“As We Had Proactively Reserved Enough Cereals, the Effect Of 2013’s Inadequate Rainfall Has Been Significantly Minimized” President Isaias (Part II)
It is to be recalled that H.E. President Isaias Afwerki conducted an extensive interview on the 9th of February 2014, in the port city of Massawa with the national media outlets on the occasion of the New Year 2014, regarding the overall situation of the country and also the regional state of affairs and future scenarios. Excerpts of the second part follow:
-Your Excellency, as you have already mentioned, there have been many important projects related to water conservation that are being implemented in different parts of the country. Since we are talking about 2014 plans, what are the exact plans associated with water conservation for this year?
As I always say the efforts associated with water conservation should not be assessed depending on the mere water conservation endeavors. Building large dams that can store much water alone cannot be taken as the last means. There are other important activities that should be carried out parallel to the tasks related to water conservation. The water conservation tasks themselves are not only associated with agricultural projects. Water conservation tasks are also linked with meeting drinking water demands. For example, the demand for water is increasing with the expansion of urban areas and increasing urbanization in the highland. Therefore, priorities must be carefully prepared. For instance, is it better to place more emphasis to improving water supply system for Asmara or instead give more weight, in terms of prioritization, to other places where there can be important agricultural projects?
As part of the different projects related to water conservation, there is a dam that is in progress for further improving the water supply system for Asmara. In the Southern Region, when judged in terms of the magnitude of water required for meeting the demands for drinking and agricultural purposes in such areas as Mendefera, Deqemhare, Adi-Qeyih, Debarwa and other semi-urban centers as well as taking into account the topography of the region, the tasks associated with water conservation are considerably demanding. Compared with other similar projects, the dams in the region cannot be effectively used for extensive agricultural projects. While there are completed projects within this year, they are mainly helpful not for major agricultural purposes as the focus has been mainly on the provision of water supply to municipal areas. For prioritization purpose, there are large projects that have been postponed in the eastern plains. These projects may commence in 2014.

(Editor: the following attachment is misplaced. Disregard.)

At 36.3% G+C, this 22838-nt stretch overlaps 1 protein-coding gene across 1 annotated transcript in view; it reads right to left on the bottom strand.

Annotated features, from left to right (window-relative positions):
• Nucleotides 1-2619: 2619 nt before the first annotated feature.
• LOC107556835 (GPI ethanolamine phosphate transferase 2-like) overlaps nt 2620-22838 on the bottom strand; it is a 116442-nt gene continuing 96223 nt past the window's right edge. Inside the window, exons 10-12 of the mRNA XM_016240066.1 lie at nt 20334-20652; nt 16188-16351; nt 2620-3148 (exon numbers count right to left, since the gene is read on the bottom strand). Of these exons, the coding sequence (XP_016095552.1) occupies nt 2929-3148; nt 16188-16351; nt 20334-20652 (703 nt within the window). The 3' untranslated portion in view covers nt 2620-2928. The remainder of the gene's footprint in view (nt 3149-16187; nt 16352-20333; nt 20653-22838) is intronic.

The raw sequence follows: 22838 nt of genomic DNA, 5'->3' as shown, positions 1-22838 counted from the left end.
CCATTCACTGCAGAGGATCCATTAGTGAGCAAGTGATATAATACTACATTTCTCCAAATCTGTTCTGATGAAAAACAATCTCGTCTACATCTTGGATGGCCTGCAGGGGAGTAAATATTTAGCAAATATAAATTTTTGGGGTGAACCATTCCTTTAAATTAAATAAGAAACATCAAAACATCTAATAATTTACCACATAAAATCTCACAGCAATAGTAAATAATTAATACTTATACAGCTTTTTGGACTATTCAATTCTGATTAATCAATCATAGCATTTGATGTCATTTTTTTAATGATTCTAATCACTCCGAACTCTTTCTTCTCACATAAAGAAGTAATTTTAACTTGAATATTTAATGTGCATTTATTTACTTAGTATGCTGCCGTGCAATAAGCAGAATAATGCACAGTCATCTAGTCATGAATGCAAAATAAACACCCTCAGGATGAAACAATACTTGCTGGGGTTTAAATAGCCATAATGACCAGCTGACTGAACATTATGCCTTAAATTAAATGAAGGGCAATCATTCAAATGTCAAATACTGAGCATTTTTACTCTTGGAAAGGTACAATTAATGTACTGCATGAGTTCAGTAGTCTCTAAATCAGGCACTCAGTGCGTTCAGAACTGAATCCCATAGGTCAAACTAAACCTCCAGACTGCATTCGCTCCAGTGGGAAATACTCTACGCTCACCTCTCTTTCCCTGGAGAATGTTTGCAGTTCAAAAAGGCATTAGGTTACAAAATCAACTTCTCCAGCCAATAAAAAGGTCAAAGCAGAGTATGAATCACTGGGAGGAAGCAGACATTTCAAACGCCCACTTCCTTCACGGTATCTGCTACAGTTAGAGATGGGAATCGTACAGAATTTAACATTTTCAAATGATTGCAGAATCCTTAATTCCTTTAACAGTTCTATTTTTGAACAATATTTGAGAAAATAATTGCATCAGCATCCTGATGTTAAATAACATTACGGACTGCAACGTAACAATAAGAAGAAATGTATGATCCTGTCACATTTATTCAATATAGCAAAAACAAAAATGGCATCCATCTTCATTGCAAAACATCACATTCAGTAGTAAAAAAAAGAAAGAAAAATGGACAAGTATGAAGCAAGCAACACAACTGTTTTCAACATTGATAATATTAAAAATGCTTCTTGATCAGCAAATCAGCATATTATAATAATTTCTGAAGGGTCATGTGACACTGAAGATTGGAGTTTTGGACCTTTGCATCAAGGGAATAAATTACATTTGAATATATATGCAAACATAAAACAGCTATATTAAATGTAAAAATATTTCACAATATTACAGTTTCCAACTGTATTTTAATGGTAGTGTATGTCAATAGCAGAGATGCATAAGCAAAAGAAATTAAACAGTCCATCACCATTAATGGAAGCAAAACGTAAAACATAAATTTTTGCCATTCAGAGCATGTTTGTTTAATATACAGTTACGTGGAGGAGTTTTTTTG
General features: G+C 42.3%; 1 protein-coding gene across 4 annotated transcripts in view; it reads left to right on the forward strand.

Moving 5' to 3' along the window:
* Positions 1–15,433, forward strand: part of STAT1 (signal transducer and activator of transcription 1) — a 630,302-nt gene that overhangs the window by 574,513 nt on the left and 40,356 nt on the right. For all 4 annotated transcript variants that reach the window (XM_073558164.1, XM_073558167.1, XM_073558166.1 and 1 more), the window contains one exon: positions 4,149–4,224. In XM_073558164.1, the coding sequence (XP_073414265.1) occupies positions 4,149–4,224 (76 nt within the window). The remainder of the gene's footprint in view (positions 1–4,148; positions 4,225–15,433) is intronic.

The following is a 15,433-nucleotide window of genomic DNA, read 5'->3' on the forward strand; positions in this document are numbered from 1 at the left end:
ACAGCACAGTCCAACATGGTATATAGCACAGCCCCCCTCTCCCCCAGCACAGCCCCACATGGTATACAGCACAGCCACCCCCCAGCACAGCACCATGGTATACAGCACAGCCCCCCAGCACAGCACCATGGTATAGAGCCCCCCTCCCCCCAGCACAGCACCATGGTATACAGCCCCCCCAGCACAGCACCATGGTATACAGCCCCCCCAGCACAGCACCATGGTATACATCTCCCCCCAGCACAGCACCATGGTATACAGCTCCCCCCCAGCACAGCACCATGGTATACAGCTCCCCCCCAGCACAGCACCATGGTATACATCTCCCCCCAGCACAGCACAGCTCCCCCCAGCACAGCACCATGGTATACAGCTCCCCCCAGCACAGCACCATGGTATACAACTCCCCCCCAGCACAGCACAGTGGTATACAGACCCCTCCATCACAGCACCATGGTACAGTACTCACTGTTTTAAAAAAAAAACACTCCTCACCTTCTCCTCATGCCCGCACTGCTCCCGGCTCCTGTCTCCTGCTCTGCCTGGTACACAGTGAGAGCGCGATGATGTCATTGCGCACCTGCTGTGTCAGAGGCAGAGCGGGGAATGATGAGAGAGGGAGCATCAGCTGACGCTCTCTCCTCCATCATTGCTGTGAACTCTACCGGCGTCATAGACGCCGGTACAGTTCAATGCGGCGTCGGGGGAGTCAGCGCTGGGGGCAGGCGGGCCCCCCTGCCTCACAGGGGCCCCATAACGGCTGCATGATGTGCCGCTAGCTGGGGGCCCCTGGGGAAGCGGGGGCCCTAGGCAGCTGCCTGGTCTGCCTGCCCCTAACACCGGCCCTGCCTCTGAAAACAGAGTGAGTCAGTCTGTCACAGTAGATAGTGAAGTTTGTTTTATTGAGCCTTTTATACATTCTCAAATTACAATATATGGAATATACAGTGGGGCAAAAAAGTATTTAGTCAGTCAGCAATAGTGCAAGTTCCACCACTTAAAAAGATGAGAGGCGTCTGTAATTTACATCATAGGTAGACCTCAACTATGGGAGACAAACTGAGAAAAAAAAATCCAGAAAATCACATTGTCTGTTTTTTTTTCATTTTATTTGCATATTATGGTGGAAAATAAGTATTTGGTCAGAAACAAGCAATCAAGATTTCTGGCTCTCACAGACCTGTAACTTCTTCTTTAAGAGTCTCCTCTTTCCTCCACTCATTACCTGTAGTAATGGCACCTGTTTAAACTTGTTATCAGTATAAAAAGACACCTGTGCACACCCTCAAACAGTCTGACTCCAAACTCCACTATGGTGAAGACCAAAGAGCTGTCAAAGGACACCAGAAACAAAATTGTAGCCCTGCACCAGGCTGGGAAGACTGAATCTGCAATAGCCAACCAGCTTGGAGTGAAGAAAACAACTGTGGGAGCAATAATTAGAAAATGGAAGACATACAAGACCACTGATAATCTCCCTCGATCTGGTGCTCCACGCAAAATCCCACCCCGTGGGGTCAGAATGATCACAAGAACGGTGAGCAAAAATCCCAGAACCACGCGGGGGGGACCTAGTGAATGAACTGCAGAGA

We tend to feel that it is better to focus on some selected projects. It is also equally felt that it may be necessary to be elastic enough to implement different projects at the same time– we need to be over -stretched as effective as possible. In this case, being elastically effective is very helpful as such projects can be useful for ensuring food security. In eastern and western lowlands, there are strategically important dam construction projects that have been postponed because we are afraid of being un-necessarily overstretched. For this reason, for a while the focus will be mainly on small and medium dams. The postponed dam projects are really strategically important when judged in terms of their ultimate expected benefits taking into account the magnitude of their areas and their water storage capacity. But for the time being such projects have to be postponed as their implementation takes one through two years and there are budget constraints when it comes to allocation of resources to different development projects.
In theory, there are a number of possibilities for water conservation. If these projects were implementable within a year, we would not talk about the problems associated with the inadequacy and uncertainty of annual rainfall in the country. However, what we achieve in this case actually depends on our capacity and the resources we have. Hence, we should do our best to build our capacity.